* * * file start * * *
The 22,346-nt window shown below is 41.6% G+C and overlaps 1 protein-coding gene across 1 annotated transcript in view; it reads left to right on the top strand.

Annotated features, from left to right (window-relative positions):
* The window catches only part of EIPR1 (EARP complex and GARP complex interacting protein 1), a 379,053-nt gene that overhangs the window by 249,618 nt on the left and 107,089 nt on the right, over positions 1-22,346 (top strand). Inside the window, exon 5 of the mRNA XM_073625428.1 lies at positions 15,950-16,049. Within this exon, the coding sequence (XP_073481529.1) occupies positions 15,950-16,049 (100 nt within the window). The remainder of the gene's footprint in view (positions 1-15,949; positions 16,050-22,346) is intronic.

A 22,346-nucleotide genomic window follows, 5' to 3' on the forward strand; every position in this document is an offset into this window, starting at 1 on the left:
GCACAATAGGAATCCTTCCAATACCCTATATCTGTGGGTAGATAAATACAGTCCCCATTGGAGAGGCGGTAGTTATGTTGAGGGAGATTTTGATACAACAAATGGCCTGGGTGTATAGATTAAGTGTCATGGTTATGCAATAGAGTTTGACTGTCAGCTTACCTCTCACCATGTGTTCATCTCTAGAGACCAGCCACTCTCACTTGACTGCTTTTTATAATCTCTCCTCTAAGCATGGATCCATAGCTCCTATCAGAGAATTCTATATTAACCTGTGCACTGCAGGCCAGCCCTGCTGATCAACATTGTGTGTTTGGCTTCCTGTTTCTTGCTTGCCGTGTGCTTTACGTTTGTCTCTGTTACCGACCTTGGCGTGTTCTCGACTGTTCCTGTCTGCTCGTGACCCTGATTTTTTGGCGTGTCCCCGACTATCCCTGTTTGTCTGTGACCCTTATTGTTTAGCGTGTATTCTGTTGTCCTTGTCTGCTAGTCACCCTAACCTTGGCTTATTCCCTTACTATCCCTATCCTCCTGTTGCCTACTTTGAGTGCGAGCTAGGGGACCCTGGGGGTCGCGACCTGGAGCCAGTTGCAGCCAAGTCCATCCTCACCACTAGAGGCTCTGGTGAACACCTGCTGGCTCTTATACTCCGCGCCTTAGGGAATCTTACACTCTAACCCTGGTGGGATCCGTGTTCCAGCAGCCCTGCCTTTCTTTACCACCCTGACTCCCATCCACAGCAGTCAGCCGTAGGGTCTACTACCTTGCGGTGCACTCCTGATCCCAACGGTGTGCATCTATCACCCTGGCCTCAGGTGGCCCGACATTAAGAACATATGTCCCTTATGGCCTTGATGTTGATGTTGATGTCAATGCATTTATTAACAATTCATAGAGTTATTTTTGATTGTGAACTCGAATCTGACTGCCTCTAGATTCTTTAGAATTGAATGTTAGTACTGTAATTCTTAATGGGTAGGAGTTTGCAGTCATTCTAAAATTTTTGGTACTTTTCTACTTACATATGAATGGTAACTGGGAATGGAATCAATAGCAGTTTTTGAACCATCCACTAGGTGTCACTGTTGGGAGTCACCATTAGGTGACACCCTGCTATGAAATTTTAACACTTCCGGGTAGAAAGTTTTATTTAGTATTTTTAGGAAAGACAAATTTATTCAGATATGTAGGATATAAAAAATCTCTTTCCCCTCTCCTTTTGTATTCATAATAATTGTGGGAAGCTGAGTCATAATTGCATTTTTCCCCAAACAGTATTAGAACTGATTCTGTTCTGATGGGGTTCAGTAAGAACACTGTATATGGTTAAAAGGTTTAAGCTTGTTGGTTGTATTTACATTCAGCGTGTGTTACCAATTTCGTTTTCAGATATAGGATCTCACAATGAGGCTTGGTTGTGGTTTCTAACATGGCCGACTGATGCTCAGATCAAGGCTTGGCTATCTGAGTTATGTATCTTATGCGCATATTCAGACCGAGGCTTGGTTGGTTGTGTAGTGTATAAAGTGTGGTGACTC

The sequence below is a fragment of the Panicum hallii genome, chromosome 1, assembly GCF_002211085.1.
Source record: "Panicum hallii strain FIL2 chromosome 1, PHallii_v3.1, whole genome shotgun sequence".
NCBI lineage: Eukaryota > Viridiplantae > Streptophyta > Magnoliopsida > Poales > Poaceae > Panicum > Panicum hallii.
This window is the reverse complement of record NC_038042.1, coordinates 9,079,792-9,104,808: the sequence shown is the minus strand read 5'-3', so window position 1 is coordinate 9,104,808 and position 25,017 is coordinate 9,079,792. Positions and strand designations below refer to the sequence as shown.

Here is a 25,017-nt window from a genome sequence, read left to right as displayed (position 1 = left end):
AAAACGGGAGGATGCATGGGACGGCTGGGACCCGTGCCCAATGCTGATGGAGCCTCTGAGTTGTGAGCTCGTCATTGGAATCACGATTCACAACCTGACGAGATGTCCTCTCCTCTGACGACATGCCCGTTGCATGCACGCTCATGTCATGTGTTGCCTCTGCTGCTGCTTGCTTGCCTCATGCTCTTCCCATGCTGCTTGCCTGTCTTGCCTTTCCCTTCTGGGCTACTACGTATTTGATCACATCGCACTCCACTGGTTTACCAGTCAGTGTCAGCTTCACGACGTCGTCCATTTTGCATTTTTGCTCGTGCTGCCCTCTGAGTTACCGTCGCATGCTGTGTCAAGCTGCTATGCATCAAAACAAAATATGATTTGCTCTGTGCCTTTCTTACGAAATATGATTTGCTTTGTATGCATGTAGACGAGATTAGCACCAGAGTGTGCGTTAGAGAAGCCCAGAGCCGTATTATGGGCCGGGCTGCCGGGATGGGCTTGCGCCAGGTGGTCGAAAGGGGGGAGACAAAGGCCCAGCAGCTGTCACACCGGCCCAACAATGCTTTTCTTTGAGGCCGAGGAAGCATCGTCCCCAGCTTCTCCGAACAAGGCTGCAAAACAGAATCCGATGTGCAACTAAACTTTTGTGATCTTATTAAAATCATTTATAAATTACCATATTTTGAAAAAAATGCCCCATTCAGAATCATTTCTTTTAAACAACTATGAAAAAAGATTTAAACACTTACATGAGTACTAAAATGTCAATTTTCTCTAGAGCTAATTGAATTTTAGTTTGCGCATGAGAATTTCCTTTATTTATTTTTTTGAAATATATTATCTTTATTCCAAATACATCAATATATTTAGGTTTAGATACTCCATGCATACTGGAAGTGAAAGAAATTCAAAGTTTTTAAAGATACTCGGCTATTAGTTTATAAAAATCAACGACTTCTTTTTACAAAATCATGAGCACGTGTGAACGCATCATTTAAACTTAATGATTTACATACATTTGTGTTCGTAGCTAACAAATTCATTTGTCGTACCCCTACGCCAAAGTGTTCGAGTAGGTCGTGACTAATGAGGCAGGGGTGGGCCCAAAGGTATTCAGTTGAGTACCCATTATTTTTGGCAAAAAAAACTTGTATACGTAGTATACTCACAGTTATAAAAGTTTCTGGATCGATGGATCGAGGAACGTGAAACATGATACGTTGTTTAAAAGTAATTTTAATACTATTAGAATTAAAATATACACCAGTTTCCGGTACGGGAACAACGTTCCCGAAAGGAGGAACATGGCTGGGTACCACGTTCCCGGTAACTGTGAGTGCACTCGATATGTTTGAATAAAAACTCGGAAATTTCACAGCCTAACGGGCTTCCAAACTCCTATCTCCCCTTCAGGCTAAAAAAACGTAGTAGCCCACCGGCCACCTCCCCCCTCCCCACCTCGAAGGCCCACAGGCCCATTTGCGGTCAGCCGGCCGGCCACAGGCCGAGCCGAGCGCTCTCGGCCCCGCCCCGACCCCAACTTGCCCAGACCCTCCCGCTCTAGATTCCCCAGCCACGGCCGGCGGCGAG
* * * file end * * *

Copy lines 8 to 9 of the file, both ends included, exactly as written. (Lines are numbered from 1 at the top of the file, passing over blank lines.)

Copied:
NCBI lineage: Eukaryota > Viridiplantae > Streptophyta > Magnoliopsida > Poales > Poaceae > Panicum > Panicum hallii.
This window is the reverse complement of record NC_038042.1, coordinates 9,079,792-9,104,808: the sequence shown is the minus strand read 5'-3', so window position 1 is coordinate 9,104,808 and position 25,017 is coordinate 9,079,792. Positions and strand designations below refer to the sequence as shown.